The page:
The picture that Christian relief groups have been painting of southern Pakistan following the region's massive flooding has been bleak with at least one describing the needs there as "huge."
"People are in urgent need of almost everything: shelter, health clinics, clean water, sanitation and livelihood support," reported Mike Bailey, World Vision's regional manager for advocacy. "And that's just what we gleaned from the areas we can reach. Flooding and the damage it has left behind mean there are areas we want to help that we still can't reach."
In its most recent report, World Vision said assessments conducted over the last few days near the towns of Muzaffar Garh and Kot Addo in Punjab as well as Sukkur in the Sindh Province reveal the situations there to be dire.
The aid agency also said contaminated water, cramped living conditions and a lack of sanitation are contributing to a rapid increase in cases of diarrhea and skin diseases in children.
In a survey of households in Punjab, World Vision found that the main health problems for children include coughs (32 percent), stomach and intestinal infections (30 percent), and skin infections (14%). For older children, the primary problems are coughs (25 percent), skin infections (25 percent), and stomach and intestinal infections (18 percent).
"In conditions like these, something as simple as a cough can turn into a deadly case of pneumonia; a lack of clean water is likely to result in diarrhea for a small child," said Bailey.
"The fact is that many of these families may not be able to return home for at least three months, if not longer. Lack of adequate shelter, combined with an extreme shortage of health care and medicine, is making this disaster that much worse," he added.
According to the United Nations, there are approximately 4.6 million people without shelter as a result of the floods, which were brought on by heavy monsoon rains.
Thousands of people are on the move within the country, either to seek shelter with relatives and friends or returning to assess damages to their homes and property.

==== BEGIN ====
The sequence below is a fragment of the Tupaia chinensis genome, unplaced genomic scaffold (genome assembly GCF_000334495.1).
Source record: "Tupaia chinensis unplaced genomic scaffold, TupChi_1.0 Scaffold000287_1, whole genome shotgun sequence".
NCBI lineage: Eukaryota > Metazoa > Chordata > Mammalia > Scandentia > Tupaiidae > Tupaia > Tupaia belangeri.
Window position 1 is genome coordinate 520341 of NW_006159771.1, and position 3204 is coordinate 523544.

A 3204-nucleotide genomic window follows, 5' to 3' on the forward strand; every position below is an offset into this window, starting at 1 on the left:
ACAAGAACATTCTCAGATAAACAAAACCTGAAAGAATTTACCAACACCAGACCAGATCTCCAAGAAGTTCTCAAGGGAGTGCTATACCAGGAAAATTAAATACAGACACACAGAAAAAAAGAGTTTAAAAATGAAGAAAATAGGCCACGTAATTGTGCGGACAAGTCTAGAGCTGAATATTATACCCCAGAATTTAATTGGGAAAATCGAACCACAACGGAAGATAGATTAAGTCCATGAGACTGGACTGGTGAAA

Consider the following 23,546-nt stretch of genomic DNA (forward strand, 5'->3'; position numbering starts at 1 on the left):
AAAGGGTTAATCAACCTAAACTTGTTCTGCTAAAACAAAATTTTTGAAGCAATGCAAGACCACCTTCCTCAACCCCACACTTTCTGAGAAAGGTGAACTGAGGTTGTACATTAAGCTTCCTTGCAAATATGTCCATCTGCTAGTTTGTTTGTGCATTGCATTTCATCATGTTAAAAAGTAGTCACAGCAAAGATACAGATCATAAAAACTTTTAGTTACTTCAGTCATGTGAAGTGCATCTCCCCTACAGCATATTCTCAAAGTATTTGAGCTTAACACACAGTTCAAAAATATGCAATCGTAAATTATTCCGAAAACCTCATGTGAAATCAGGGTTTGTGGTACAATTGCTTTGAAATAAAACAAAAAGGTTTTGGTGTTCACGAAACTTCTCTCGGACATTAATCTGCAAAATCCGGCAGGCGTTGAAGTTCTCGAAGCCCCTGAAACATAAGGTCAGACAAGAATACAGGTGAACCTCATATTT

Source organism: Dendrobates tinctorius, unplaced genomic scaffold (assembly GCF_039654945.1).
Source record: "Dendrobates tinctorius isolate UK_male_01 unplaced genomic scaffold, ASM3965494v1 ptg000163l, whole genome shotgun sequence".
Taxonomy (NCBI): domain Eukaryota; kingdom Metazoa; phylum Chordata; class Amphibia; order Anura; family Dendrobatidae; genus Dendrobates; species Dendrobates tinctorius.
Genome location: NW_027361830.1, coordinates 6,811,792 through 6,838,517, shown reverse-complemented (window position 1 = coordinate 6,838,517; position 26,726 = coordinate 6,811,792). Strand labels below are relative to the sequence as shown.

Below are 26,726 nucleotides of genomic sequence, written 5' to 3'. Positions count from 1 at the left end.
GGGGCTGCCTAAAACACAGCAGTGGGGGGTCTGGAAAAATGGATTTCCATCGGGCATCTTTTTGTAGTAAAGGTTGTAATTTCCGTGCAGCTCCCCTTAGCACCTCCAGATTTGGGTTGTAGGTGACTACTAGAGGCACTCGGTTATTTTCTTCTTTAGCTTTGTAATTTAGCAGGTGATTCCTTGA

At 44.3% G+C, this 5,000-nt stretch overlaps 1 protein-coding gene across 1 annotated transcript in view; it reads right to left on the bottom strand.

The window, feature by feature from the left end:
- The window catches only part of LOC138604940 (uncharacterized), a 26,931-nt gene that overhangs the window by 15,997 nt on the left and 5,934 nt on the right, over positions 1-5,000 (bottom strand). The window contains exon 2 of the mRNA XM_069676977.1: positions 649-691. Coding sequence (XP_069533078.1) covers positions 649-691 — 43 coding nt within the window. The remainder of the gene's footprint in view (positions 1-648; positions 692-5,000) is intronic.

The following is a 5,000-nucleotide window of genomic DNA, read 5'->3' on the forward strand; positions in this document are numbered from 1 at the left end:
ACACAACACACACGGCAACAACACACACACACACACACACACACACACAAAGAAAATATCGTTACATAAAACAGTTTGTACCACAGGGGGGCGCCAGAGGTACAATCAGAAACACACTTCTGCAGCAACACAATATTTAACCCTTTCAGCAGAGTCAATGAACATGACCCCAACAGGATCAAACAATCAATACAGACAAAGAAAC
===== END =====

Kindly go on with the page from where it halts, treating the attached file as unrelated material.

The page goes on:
And even for those affected families who have some form of shelter – in most cases tents or partially damaged homes – the living conditions are "terrible," reported the ACT Alliance.
Prolonged stay under these circumstances poses health and other risks that could lead to a second wave of deaths, added the alliance of church groups and related agencies in its latest report.
Earlier this week, the World Evangelical Alliance issued an appeal to the global Christian community to give generously, financially as well as in prayer.
"This 'creeping tsunami' impacting the lives of millions of people in Pakistan must be met with a robust response from the Christian community worldwide," commented WEA International Director Dr. Geoff Tunnicliffe.
"The vast suffering in Pakistan is, for most of us, unimaginable," added WEA Associate International Director Gordon Showell-Rogers. "International support is desperately needed."
According to reports, local charities, the Pakistani army and international agencies are providing food, water, medicine and shelter to the displaced, but millions have received little or no help.
Pakistan President Asif Ali Zardari, on Monday, said recovering from the devastating floods still battering Pakistan will take at least three years.
The U.N. estimates that more than 17 million people have been affected by the floods, which resulted in around 1,600 deaths.
Christian relief agencies currently working on the ground in Pakistan include World Vision International, Tearfund International, The Salvation Army International, Medical Assistance Program International, and Christian Reformed World Relief Committee, among others.